Can you frustrate grace? Apostle Paul said you could. I love his forthright writing. (That’s almost a tongue twister!) But he enforces grace as hard as he enforced the law. And yet as the modern day church, 2000 plus years this side of grace we are continually trying to rebuild works.
Galatians 2:18-21~ For if I build again the things which I destroyed, I make myself a transgressor. For I through the law am dead to the law, that I might live unto God. I am crucified with Christ: nevertheless I live; yet not I, but Christ liveth in me: and the life which I now live in the flesh I live by the faith of the Son of God, who loved me, and gave himself for me. I do not frustrate the grace of God: for if righteousness come by the law, then Christ is dead in vain.
A little background on these verses. Just prior to then Paul and Peter had had words. Paul felt compelled to line Peter out regarding his separating himself from the gentiles so as not to offend the Christian Jews who believed to be saved you still needed to follow the ceremonial laws. I fear we have a few laws of our own. The Bible says “Come out from among them” (II Corinthians 6:17) and too often I hear that verse being used as church separation rather than as the way it was intended as a sin separator. The entire verse reads “Wherefore come out from among them, and be ye separate, saith the Lord, and touch not the unclean thing; and I will receive you.”
Before you stop reading for fear I’ve gone over to the all-inclusive side of a one world religion let me clarify that I’m not talking any other faith other than those who have our born of a virgin Savior, Jesus Christ, crucified for the redemption of fallen man, risen the third day and awaiting our return in glory LORD. Now that that’s settled let me continue. We’re still separating ourselves and that ought not to be. I believe in the Baptist doctrine for which I make no apologies, but I have friends of various other denominations. I take each one of my friends as individual saints of God and do not lump them into their denominations, as I hope they do the same for me. Because in truth there are some Baptists I’d rather not be lumped in with. I speak not on any specific denomination this morning because when Paul wrote this there was none, although you can see its beginning.
Why would we want to rebuild what was destroyed?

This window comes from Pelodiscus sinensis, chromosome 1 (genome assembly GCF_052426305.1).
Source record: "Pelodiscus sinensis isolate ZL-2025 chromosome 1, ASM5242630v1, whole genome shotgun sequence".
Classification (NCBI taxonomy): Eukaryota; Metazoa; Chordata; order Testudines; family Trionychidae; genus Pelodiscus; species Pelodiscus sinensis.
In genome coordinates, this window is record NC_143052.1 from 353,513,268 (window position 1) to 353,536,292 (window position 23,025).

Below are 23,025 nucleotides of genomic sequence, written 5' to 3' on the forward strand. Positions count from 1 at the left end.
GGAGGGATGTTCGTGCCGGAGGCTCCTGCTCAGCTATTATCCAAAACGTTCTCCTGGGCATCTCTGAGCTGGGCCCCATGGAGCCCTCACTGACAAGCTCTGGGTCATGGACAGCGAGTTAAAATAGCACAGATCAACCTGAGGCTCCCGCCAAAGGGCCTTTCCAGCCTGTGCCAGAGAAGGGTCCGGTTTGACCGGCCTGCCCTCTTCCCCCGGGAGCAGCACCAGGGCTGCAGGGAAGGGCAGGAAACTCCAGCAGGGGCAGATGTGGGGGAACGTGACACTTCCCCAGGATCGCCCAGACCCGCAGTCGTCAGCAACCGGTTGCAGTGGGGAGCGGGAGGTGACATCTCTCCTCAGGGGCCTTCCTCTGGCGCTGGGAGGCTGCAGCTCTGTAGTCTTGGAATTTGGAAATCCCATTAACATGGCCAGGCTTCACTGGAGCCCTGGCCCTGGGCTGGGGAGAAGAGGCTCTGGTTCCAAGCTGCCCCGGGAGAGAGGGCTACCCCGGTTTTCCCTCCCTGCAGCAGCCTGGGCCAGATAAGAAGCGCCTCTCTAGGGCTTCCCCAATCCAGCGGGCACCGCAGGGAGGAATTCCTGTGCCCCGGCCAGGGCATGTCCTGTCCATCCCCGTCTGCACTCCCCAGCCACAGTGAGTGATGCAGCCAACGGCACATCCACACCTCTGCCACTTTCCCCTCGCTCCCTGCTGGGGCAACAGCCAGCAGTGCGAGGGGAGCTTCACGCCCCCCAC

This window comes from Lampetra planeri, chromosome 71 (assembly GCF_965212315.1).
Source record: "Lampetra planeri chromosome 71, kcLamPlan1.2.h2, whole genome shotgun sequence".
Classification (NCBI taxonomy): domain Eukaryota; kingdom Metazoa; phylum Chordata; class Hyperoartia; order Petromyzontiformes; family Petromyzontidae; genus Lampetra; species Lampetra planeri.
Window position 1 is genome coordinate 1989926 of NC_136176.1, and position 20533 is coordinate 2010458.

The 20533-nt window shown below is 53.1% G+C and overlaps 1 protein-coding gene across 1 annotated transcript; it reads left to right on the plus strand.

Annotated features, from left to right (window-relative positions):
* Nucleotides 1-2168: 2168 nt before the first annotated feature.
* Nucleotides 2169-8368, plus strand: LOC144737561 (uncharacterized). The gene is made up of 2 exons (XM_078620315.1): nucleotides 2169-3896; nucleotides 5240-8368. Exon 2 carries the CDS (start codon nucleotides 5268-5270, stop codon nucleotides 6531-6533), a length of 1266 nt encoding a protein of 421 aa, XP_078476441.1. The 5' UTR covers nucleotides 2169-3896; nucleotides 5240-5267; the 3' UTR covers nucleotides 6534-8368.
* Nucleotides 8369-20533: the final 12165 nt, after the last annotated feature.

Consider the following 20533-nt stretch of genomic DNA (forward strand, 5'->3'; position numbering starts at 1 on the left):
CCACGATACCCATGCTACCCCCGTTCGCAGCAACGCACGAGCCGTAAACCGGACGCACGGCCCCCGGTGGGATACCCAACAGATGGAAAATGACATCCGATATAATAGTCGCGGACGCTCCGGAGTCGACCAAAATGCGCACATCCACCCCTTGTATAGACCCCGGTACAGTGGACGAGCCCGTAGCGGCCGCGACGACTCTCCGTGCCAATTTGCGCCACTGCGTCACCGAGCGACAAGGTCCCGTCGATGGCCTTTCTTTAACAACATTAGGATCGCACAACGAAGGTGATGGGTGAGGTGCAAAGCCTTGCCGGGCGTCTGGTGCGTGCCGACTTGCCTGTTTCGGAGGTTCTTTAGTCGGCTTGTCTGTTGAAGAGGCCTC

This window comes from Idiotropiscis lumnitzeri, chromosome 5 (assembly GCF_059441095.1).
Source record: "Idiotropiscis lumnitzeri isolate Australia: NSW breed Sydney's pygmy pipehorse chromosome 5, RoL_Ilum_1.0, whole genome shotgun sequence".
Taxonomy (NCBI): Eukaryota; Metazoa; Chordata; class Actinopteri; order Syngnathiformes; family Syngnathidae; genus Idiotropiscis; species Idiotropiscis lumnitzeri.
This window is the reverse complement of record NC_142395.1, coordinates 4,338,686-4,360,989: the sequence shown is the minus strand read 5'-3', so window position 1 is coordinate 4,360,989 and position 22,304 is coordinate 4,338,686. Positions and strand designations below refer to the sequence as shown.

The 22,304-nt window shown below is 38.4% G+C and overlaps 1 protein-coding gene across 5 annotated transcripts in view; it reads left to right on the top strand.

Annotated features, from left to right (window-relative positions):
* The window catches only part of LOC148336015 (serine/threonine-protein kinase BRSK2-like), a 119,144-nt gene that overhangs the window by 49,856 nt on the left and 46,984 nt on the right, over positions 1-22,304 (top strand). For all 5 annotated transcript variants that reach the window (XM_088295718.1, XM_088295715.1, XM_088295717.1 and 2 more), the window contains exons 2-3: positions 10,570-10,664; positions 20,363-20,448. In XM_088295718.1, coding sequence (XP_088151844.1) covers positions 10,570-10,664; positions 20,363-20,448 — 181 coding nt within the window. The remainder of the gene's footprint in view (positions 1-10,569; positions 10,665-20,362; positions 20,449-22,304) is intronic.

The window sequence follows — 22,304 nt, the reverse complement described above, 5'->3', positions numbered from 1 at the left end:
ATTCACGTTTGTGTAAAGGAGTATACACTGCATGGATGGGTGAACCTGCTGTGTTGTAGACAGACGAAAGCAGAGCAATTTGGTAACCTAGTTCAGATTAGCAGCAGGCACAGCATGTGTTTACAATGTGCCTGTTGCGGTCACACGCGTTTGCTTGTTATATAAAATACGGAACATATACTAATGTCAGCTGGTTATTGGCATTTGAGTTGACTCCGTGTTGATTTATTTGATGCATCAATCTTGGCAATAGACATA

The ceremonial law. Six hundred and thirteen commandments? I can’t even keep ten. And although I really don’t believe we’re rebuilding Jewish law in the Christian faith I see ideas of man intermingled with grace that to the unsaved, they have to wonder “How much work is involved in Christianity?” The church (as a whole) spends so much time explaining why someone else is wrong that they forget to say why Jesus is right. Peter was so concerned with what the “religious” thought that he hurt the gentile believers, and it’s still true today. We’re still hurting each other. There’s enough false religions out there that we have no need or time to tear down the ministry of another church because we don’t believe as they believe.
It’s really not about what we do, it’s about how we live. What goes on in our churches is seldom seen by the lost because we don’t live the example outside the walls of the sanctuary.
We were created to worship God. When’s the last time you worshiped at work or school. (Don’t try to feed me separation, you can do it if you want to, even if it’s subtle.)
We were told to study the Word. In the words of an old friend, the Word of God is a spiritual “warsh” cloth, it’ll clean you inside and out. When’s the last time you’ve really bathed in the Word.
We’re called to be a witness; to tell others about Christ, not to tell others what others are doing wrong. Jesus said, “I am the way.” He did not say how you dress is the way, how you speak is the way, or how you sing is the way which in many ways we are using to define salvation.
This thought has been on my heart a lot lately. Care to weigh in?